The Future of Little Brewster Island and Boston Light

The Future of Little Brewster Island and Boston Light

HBI was one of several organizations invited to join a May 19th boat trip to the nation’s first lighthouse – Boston Light – on Little Brewster Island in Boston Harbor.  An iconic local landmark, Boston Light was built in 1716 and destroyed by the British in 1776.  Rebuilt in 1781 and extended in 1856, it is the second oldest working navigational lighthouse in the US and will remain so under the auspices of the United States Coast Guard, even after a planned disposition of the island and other buildings on Little Bewster.

Over the last several decades, the Coast Guard has gradually automated many working lighthouses and sold or transferred them to private owners, local governments or non-profit organizations.  Such will be the case for Little Brewster Island, which the Coast Guard has announced it wishes to deaccession.  It has offered the opportunity to manage the island to its sister agency, the National Park Service, which is reaching out to various partners in maritime history, education, recreation and historic preservation to envision how this island and its rich history might be best made available for public and educational uses.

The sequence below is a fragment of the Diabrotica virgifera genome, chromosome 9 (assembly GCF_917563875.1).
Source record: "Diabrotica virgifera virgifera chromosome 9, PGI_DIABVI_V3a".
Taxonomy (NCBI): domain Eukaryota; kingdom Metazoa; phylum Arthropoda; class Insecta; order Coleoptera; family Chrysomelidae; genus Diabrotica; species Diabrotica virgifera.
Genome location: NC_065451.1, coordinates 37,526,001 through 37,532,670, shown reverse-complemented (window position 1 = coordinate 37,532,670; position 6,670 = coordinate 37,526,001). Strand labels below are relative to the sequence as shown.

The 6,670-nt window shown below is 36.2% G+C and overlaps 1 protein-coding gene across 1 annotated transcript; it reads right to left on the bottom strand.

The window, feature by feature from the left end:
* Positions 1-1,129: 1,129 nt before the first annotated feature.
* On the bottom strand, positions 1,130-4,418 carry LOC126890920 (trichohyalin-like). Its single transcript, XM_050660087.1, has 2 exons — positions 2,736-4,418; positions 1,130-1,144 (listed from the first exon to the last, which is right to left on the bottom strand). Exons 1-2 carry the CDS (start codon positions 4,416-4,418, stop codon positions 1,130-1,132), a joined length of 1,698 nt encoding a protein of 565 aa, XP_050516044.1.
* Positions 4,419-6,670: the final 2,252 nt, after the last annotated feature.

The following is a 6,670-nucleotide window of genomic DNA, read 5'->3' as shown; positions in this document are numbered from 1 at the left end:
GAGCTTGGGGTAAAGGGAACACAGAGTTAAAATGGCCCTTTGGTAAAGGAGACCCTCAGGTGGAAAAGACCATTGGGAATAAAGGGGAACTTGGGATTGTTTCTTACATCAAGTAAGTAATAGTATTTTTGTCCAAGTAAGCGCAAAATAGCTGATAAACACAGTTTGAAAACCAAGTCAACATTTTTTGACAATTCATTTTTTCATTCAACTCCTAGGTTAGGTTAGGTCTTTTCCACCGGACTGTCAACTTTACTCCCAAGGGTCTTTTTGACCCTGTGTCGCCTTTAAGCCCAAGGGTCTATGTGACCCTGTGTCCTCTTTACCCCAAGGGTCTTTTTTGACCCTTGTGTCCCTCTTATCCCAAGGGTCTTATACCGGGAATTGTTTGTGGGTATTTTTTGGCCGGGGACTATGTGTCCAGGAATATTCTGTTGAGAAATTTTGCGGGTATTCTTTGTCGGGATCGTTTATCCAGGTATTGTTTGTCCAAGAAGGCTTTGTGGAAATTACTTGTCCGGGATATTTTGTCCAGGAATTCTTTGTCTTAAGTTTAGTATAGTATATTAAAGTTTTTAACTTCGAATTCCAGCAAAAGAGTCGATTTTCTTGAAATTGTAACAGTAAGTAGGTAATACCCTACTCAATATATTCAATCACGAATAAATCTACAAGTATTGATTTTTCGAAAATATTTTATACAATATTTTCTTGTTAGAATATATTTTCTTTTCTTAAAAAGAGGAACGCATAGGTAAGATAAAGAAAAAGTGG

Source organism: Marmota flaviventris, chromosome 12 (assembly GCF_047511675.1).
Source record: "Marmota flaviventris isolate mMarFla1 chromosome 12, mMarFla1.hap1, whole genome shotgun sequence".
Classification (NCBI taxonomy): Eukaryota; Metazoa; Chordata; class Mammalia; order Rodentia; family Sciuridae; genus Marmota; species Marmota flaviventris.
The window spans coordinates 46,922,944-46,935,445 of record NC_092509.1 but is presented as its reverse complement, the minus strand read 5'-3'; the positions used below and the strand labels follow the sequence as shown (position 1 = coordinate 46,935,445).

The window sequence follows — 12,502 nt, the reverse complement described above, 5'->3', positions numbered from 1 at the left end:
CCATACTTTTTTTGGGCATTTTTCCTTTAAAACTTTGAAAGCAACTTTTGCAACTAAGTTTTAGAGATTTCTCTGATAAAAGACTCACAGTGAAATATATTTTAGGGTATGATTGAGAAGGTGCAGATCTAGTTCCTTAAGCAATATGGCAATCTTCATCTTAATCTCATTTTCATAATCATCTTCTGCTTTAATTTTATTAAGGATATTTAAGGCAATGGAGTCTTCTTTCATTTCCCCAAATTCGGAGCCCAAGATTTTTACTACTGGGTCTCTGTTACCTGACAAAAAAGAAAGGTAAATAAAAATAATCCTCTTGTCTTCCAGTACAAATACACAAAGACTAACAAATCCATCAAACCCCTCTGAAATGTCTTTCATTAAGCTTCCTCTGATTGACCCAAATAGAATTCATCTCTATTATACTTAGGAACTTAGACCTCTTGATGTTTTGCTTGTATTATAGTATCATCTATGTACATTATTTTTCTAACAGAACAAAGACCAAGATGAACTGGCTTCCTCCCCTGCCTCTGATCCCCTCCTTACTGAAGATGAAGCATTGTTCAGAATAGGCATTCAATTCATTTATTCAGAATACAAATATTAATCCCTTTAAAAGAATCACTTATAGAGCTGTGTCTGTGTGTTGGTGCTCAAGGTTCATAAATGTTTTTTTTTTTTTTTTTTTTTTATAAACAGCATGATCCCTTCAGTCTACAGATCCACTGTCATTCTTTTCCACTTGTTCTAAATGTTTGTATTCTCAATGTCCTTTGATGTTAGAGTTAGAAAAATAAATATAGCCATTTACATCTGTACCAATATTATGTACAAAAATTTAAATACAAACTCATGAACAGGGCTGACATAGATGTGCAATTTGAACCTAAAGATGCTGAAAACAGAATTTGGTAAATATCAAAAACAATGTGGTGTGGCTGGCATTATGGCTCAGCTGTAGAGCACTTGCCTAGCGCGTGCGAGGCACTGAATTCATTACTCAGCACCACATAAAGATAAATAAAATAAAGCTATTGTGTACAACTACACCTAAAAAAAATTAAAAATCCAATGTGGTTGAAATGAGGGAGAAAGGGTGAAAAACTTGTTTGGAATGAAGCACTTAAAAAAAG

As a way to help potential partners understand the island and it’s cultural and historic resources, the Park Service invited Historic Boston Inc. (HBI) to join the US Coast Guard, the US General Services Administration, Boston Harbor Now and the Trustees to visit the island on May 19th.  The 25 people on the trip were greeted by long-time Lighthouse Keeper and Boston Light expert Dr. Sally Snowman who introduced the group to the history of the island and its buildings, including a boathouse, cistern, keepers house, and lighthouse.  Visitors climbed Boston Light’s 72 steps to the lantern room where we saw the 12-sided second order Fresnel lens and its workings.  

Evaluation of the opportunity to further open Boston Light to the public will take place over the next several months.  Readying the island for more intensive use will require a dock and evaluation of facilities for public uses, and plans will need to be considered for expanding educational programming, infrastructure and transportation from the mainland.

While access to Little Brewster is limited, many of Boston’s Harbor Islands are available for regular public visits through tours, hikes, camping and boating.  Visit Boston Harbor Now or the Boston Harbor Islands National Recreational Area for more information about regular and seasonal activities.